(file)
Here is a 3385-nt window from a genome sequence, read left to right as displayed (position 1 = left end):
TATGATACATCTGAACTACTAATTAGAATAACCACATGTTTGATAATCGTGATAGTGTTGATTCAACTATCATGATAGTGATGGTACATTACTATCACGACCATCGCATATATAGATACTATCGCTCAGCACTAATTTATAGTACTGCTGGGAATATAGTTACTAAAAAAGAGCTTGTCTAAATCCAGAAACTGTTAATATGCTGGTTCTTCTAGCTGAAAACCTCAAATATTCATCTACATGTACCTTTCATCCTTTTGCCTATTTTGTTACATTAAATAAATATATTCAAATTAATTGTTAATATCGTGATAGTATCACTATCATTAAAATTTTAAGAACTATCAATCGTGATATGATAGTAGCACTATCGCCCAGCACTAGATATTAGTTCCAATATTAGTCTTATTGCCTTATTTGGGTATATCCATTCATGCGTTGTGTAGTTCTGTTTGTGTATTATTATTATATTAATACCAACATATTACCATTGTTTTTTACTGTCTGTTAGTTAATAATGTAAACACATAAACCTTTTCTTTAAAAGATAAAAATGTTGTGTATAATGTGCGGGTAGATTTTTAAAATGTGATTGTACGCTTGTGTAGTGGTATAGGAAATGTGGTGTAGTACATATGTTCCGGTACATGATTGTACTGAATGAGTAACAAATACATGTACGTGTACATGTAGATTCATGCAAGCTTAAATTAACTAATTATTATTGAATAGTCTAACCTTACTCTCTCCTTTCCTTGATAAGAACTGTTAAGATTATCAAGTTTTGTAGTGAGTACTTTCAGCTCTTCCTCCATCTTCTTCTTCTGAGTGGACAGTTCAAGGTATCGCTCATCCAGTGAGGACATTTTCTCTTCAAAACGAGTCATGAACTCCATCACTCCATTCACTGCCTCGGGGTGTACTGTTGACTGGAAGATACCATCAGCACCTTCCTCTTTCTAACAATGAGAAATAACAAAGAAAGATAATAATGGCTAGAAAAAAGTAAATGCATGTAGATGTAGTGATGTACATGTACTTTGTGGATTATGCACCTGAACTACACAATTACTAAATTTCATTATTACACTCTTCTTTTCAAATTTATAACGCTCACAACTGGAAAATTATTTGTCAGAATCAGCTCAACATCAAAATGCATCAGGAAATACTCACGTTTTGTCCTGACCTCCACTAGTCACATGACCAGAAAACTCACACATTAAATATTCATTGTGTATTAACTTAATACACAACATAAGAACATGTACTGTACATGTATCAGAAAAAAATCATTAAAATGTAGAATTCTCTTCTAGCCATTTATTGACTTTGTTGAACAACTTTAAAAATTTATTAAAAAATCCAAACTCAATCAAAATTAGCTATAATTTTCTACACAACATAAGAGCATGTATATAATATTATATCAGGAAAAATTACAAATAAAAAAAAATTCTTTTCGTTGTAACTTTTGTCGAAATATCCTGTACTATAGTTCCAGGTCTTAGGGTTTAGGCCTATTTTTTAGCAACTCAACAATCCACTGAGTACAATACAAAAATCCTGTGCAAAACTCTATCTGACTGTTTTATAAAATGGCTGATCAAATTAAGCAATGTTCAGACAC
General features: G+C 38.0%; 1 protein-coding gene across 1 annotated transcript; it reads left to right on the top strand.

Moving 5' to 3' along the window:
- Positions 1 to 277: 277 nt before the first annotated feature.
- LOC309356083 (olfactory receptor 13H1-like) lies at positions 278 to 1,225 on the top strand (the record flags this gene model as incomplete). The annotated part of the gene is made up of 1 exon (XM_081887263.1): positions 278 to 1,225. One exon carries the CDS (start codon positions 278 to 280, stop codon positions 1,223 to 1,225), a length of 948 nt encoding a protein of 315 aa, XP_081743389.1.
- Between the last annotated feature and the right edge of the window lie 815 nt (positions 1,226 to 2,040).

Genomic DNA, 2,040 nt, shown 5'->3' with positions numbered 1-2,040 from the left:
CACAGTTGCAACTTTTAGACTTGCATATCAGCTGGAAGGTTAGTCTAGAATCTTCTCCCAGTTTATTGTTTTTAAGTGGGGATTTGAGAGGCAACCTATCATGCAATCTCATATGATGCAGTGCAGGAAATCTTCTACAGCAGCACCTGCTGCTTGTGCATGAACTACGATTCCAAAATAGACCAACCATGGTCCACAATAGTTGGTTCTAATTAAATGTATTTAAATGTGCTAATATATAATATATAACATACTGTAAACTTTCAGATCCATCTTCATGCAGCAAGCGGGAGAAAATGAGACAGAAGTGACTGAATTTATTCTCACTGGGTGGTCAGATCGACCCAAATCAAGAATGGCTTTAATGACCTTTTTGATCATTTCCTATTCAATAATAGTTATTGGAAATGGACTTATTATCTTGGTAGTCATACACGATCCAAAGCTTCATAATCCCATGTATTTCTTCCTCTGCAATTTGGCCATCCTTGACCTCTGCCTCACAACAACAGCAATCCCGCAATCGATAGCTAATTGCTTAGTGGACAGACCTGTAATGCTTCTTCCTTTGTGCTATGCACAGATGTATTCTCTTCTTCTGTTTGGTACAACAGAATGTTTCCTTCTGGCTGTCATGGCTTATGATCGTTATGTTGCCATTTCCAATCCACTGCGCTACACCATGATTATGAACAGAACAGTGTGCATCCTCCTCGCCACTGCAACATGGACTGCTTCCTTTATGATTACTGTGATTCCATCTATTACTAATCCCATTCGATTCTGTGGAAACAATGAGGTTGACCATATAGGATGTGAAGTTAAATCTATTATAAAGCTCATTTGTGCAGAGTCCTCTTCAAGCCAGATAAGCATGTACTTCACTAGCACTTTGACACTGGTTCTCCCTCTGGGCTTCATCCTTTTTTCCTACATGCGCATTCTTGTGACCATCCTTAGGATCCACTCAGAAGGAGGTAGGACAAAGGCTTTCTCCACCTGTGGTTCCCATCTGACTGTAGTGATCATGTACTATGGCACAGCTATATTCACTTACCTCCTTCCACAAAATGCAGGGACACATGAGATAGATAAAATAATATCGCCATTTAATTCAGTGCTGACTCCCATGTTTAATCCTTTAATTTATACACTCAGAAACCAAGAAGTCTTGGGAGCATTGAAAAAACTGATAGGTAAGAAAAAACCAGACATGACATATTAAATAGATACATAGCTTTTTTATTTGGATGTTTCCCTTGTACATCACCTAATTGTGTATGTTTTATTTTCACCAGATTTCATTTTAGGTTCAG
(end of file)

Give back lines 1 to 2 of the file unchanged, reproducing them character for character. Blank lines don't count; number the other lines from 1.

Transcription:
Here is a 3385-nt window from a genome sequence, read left to right as displayed (position 1 = left end):
TATGATACATCTGAACTACTAATTAGAATAACCACATGTTTGATAATCGTGATAGTGTTGATTCAACTATCATGATAGTGATGGTACATTACTATCACGACCATCGCATATATAGATACTATCGCTCAGCACTAATTTATAGTACTGCTGGGAATATAGTTACTAAAAAAGAGCTTGTCTAAATCCAGAAACTGTTAATATGCTGGTTCTTCTAGCTGAAAACCTCAAATATTCATCTACATGTACCTTTCATCCTTTTGCCTATTTTGTTACATTAAATAAATATATTCAAATTAATTGTTAATATCGTGATAGTATCACTATCATTAAAATTTTAAGAACTATCAATCGTGATATGATAGTAGCACTATCGCCCAGCACTAGATATTAGTTCCAATATTAGTCTTATTGCCTTATTTGGGTATATCCATTCATGCGTTGTGTAGTTCTGTTTGTGTATTATTATTATATTAATACCAACATATTACCATTGTTTTTTACTGTCTGTTAGTTAATAATGTAAACACATAAACCTTTTCTTTAAAAGATAAAAATGTTGTGTATAATGTGCGGGTAGATTTTTAAAATGTGATTGTACGCTTGTGTAGTGGTATAGGAAATGTGGTGTAGTACATATGTTCCGGTACATGATTGTACTGAATGAGTAACAAATACATGTACGTGTACATGTAGATTCATGCAAGCTTAAATTAACTAATTATTATTGAATAGTCTAACCTTACTCTCTCCTTTCCTTGATAAGAACTGTTAAGATTATCAAGTTTTGTAGTGAGTACTTTCAGCTCTTCCTCCATCTTCTTCTTCTGAGTGGACAGTTCAAGGTATCGCTCATCCAGTGAGGACATTTTCTCTTCAAAACGAGTCATGAACTCCATCACTCCATTCACTGCCTCGGGGTGTACTGTTGACTGGAAGATACCATCAGCACCTTCCTCTTTCTAACAATGAGAAATAACAAAGAAAGATAATAATGGCTAGAAAAAAGTAAATGCATGTAGATGTAGTGATGTACATGTACTTTGTGGATTATGCACCTGAACTACACAATTACTAAATTTCATTATTACACTCTTCTTTTCAAATTTATAACGCTCACAACTGGAAAATTATTTGTCAGAATCAGCTCAACATCAAAATGCATCAGGAAATACTCACGTTTTGTCCTGACCTCCACTAGTCACATGACCAGAAAACTCACACATTAAATATTCATTGTGTATTAACTTAATACACAACATAAGAACATGTACTGTACATGTATCAGAAAAAAATCATTAAAATGTAGAATTCTCTTCTAGCCATTTATTGACTTTGTTGAACAACTTTAAAAATTTATTAAAAAATCCAAACTCAATCAAAATTAGCTATAATTTTCTACACAACATAAGAGCATGTATATAATATTATATCAGGAAAAATTACAAATAAAAAAAAATTCTTTTCGTTGTAACTTTTGTCGAAATATCCTGTACTATAGTTCCAGGTCTTAGGGTTTAGGCCTATTTTTTAGCAACTCAACAATCCACTGAGTACAATACAAAAATCCTGTGCAAAACTCTATCTGACTGTTTTATAAAATGGCTGATCAAATTAAGCAATGTTCAGACAC